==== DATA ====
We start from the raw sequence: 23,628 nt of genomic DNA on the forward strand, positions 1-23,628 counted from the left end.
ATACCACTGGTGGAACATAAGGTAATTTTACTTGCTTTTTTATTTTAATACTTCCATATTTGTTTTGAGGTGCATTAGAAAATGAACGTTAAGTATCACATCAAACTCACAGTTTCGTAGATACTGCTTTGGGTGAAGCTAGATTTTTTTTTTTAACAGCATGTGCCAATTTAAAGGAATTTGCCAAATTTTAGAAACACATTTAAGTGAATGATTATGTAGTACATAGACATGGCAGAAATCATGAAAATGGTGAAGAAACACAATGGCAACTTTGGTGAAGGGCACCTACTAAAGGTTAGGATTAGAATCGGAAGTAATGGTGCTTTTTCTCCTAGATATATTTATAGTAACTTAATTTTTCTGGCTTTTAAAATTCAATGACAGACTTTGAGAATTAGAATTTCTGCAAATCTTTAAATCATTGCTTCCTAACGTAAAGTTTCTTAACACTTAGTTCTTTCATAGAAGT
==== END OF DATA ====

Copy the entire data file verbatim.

We start from the raw sequence: 23,628 nt of genomic DNA on the forward strand, positions 1-23,628 counted from the left end.
ATACCACTGGTGGAACATAAGGTAATTTTACTTGCTTTTTTATTTTAATACTTCCATATTTGTTTTGAGGTGCATTAGAAAATGAACGTTAAGTATCACATCAAACTCACAGTTTCGTAGATACTGCTTTGGGTGAAGCTAGATTTTTTTTTTTAACAGCATGTGCCAATTTAAAGGAATTTGCCAAATTTTAGAAACACATTTAAGTGAATGATTATGTAGTACATAGACATGGCAGAAATCATGAAAATGGTGAAGAAACACAATGGCAACTTTGGTGAAGGGCACCTACTAAAGGTTAGGATTAGAATCGGAAGTAATGGTGCTTTTTCTCCTAGATATATTTATAGTAACTTAATTTTTCTGGCTTTTAAAATTCAATGACAGACTTTGAGAATTAGAATTTCTGCAAATCTTTAAATCATTGCTTCCTAACGTAAAGTTTCTTAACACTTAGTTCTTTCATAGAAGT